Edward Lampert sears holdings bruce berkowitz fairholme capital

HOFFMAN ESTATES, Ill. In hopes of returning to profitability, albeit it on a smaller scale, Sears Holdings Corp. continues to shed assets, forge partnerships and extend others in business lines like fashion, as it takes steps to find its footing in the quickly evolving omnichannel retail environment, according to Edward S. Lampert, chief executive officer and chairman.

“This is absolutely the most exciting time to be in the retail business. It’s also the most dangerous time,” he told shareholders during the company’s annual meeting here on May 9. “The retail industry, and how people make decisions on how to shop, has irreversibly changed. And that’s only going to accelerate.”

Sears has beaten some analysts’ expectations in recent quarters, but continues to struggle, having closed 25 percent of remaining stores in 2017, Lampert acknowledged. “We did improve our financial performance,” he said. “But we all know the results aren’t where they need to be.…We’re far from where I would have hoped we would be by this time.”

Although Lampert once believed Sears would return to profitability at its previous scale, he knows that once-important advantages like capital and location mean less and less in an age of delivery to consumers’ doors.

“We’re a lot smaller than we were even two, three or four years ago,” he said. “We’re trying to eliminate stores. We need to get to the core. We need to get to where we can grow from. We need liquidity.…This company needs to make money. It’s going to continue to shrink until it does.”

Sears’ most recent move on the fashion front has been the introduction of the Jaclyn Smith ready-to-wear collection, a popular offering for decades at Kmart stores, to the Sears side of the business in March.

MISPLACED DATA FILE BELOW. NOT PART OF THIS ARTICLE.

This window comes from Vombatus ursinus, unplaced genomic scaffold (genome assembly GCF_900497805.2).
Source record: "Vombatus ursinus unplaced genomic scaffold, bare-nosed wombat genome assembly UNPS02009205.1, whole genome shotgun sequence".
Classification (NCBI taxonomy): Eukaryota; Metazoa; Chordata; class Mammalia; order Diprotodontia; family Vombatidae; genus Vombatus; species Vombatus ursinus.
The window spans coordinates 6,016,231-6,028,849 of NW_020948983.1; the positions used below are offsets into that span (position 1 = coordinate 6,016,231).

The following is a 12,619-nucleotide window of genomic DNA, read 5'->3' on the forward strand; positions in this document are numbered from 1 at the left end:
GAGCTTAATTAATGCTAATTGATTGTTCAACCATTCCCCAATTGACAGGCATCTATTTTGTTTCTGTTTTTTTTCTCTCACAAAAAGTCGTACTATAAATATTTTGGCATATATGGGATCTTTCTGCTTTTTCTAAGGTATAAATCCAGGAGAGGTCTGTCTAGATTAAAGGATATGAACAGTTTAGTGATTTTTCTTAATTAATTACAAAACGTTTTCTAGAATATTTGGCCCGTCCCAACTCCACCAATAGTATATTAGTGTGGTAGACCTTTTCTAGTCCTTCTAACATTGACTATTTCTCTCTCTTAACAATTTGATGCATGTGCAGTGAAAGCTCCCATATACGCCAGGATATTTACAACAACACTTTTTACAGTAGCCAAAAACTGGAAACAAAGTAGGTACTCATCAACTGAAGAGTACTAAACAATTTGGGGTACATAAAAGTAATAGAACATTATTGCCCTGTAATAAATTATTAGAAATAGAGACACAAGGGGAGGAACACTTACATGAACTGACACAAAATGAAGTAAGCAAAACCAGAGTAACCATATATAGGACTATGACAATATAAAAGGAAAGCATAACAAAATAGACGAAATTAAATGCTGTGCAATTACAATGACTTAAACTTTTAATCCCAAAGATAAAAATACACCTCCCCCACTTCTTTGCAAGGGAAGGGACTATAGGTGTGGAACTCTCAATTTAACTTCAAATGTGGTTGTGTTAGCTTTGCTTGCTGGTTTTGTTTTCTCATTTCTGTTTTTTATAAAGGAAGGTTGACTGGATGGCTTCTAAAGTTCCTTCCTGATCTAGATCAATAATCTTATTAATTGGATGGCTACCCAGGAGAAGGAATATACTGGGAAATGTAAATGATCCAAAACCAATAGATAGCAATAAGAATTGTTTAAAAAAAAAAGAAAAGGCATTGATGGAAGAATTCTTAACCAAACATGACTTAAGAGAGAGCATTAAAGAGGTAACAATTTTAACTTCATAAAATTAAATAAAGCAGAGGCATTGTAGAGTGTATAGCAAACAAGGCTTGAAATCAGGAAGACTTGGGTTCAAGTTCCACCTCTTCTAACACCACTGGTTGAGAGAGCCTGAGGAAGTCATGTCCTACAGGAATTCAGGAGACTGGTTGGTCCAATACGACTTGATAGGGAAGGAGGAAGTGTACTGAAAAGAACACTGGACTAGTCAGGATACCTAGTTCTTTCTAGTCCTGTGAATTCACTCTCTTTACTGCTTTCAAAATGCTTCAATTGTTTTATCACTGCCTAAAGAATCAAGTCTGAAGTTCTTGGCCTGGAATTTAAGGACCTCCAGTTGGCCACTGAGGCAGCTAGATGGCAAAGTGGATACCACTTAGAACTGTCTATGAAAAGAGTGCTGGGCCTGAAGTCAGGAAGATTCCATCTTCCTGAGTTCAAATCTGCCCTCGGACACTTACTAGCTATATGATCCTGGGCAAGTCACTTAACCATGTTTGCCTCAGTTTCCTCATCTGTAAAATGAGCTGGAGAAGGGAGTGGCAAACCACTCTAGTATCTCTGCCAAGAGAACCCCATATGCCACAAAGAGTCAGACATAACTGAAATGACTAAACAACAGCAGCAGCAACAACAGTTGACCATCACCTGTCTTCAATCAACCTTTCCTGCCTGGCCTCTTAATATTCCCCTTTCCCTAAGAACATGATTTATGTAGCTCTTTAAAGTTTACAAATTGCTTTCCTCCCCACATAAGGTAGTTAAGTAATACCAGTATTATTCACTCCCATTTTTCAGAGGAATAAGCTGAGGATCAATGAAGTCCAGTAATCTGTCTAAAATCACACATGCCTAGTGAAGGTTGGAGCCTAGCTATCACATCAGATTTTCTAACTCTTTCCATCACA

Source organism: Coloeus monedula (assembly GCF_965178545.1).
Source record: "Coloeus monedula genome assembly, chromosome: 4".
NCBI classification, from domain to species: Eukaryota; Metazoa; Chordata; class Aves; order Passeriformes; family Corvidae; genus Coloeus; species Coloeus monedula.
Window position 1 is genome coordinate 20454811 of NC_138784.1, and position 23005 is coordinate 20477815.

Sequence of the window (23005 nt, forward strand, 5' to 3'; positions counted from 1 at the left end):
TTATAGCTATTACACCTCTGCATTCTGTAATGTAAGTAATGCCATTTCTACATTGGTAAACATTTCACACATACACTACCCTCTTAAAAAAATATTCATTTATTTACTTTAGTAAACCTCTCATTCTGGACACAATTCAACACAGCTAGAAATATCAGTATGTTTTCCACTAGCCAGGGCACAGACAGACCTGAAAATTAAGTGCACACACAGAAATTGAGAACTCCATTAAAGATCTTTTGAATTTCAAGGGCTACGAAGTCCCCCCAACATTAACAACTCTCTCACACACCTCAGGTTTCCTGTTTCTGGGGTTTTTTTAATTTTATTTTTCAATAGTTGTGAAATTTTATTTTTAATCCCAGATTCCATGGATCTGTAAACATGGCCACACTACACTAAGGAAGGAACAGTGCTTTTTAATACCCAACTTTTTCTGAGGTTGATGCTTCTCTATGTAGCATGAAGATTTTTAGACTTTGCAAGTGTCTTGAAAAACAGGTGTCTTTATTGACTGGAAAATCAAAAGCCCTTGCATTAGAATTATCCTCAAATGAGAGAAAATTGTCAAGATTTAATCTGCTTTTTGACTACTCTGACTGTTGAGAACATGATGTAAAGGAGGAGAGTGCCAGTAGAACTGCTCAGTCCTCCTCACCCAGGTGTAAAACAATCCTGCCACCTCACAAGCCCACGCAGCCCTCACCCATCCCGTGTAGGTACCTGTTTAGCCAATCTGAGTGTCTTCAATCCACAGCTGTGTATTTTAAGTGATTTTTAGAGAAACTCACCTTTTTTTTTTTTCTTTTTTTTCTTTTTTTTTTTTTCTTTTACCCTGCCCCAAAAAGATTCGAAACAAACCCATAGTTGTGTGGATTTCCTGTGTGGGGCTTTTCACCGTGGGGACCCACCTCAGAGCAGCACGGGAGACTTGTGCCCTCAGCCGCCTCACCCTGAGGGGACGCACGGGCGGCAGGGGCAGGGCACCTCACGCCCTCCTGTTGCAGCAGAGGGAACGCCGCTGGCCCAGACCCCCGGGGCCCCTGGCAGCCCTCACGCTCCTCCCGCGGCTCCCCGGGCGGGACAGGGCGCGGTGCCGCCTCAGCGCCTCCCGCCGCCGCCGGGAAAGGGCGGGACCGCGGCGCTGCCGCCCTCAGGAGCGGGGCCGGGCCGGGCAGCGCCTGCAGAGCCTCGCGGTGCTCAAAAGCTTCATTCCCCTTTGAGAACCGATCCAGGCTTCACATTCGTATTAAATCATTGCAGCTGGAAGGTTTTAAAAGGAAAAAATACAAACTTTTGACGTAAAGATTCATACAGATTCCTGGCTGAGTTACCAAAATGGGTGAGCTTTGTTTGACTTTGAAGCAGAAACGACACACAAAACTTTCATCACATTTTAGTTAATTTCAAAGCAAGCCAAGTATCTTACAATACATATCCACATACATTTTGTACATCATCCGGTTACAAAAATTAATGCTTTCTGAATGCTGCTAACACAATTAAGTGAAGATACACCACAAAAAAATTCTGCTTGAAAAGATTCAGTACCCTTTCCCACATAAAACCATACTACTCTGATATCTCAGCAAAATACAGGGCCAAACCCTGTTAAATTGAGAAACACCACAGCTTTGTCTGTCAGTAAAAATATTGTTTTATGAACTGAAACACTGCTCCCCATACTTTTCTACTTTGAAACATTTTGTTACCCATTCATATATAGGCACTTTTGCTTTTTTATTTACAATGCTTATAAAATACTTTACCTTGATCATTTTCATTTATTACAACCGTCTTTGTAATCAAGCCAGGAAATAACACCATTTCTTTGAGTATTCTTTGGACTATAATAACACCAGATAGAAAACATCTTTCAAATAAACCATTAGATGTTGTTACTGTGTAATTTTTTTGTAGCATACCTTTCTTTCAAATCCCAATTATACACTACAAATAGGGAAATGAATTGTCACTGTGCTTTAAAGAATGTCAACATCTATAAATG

With prices starting at $10, the collection includes blouses, dresses, jeans, T-shirts, swimsuits and more, with bestsellers available at select Sears nationwide and the full assortment on sears.com. Smith, one of the first celebrities to develop a fashion brand, partnered with Kmart more than 33 years ago and since then, more than 100 million women have bought her brands of clothing or accessories, the company said.

Sears Holdings’ most recent partnership has been an agreement with Amazon announced May 9 through which Sears Auto Centers will provide full-service tire installation and balancing for customers who buy DieHard passenger tires, or any other brand, with ship-to-store capability when tires are ordered online. Starting at 47 auto centers in eight metropolitan areas, this will expand nationwide to all 400 centers in the coming months.

“When customers are buying a tire, they can select a Sears Auto Center installation, and the tire will be sent in time for the installation appointment,” explained Leena Munjal, chief digital officer. This follows an arrangement to sell Kenmore appliances on Amazon.com launched in July, which Lampert said accounts for a “small but growing” portion of Kenmore sales, and the addition of DieHard products starting in December.

Robert “B.J.” Naedele, chief commercial officer of Sears’ “Shop Your Way” loyalty program, said the company’s network of partners includes brands like Uber, Synapse Digital, FuboTV, GasBuddy and Truxx. Those partnerships “deepen the experience from Saturday shopping to three or four times a day, reestablish the brand, and the entire model comes back to better traffic and better engagement,” he said.